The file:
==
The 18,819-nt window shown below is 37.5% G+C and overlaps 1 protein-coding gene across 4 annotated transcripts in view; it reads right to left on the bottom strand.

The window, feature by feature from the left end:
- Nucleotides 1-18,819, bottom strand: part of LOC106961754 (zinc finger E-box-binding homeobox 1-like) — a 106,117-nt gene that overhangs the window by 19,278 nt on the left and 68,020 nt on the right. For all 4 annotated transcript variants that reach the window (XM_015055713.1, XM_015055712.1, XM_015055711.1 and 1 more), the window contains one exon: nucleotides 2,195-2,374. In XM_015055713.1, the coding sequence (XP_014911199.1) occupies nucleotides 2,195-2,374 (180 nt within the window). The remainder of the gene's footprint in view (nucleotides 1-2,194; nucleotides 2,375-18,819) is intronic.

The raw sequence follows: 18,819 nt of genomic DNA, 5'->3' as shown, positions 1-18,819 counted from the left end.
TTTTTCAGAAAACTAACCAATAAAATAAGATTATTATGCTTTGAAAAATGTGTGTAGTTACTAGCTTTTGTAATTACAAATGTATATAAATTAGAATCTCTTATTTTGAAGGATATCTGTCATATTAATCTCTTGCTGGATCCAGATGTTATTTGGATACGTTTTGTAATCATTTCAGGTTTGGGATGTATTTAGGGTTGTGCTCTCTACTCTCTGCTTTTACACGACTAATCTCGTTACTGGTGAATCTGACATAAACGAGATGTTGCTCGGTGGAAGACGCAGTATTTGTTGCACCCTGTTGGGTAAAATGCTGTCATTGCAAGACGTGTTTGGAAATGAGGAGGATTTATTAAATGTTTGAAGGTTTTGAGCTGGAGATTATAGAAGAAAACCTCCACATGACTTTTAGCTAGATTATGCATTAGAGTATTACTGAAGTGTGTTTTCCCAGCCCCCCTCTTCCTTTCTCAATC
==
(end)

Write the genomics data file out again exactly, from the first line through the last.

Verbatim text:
The 18,819-nt window shown below is 37.5% G+C and overlaps 1 protein-coding gene across 4 annotated transcripts in view; it reads right to left on the bottom strand.

The window, feature by feature from the left end:
- Nucleotides 1-18,819, bottom strand: part of LOC106961754 (zinc finger E-box-binding homeobox 1-like) — a 106,117-nt gene that overhangs the window by 19,278 nt on the left and 68,020 nt on the right. For all 4 annotated transcript variants that reach the window (XM_015055713.1, XM_015055712.1, XM_015055711.1 and 1 more), the window contains one exon: nucleotides 2,195-2,374. In XM_015055713.1, the coding sequence (XP_014911199.1) occupies nucleotides 2,195-2,374 (180 nt within the window). The remainder of the gene's footprint in view (nucleotides 1-2,194; nucleotides 2,375-18,819) is intronic.

The raw sequence follows: 18,819 nt of genomic DNA, 5'->3' as shown, positions 1-18,819 counted from the left end.
TTTTTCAGAAAACTAACCAATAAAATAAGATTATTATGCTTTGAAAAATGTGTGTAGTTACTAGCTTTTGTAATTACAAATGTATATAAATTAGAATCTCTTATTTTGAAGGATATCTGTCATATTAATCTCTTGCTGGATCCAGATGTTATTTGGATACGTTTTGTAATCATTTCAGGTTTGGGATGTATTTAGGGTTGTGCTCTCTACTCTCTGCTTTTACACGACTAATCTCGTTACTGGTGAATCTGACATAAACGAGATGTTGCTCGGTGGAAGACGCAGTATTTGTTGCACCCTGTTGGGTAAAATGCTGTCATTGCAAGACGTGTTTGGAAATGAGGAGGATTTATTAAATGTTTGAAGGTTTTGAGCTGGAGATTATAGAAGAAAACCTCCACATGACTTTTAGCTAGATTATGCATTAGAGTATTACTGAAGTGTGTTTTCCCAGCCCCCCTCTTCCTTTCTCAATC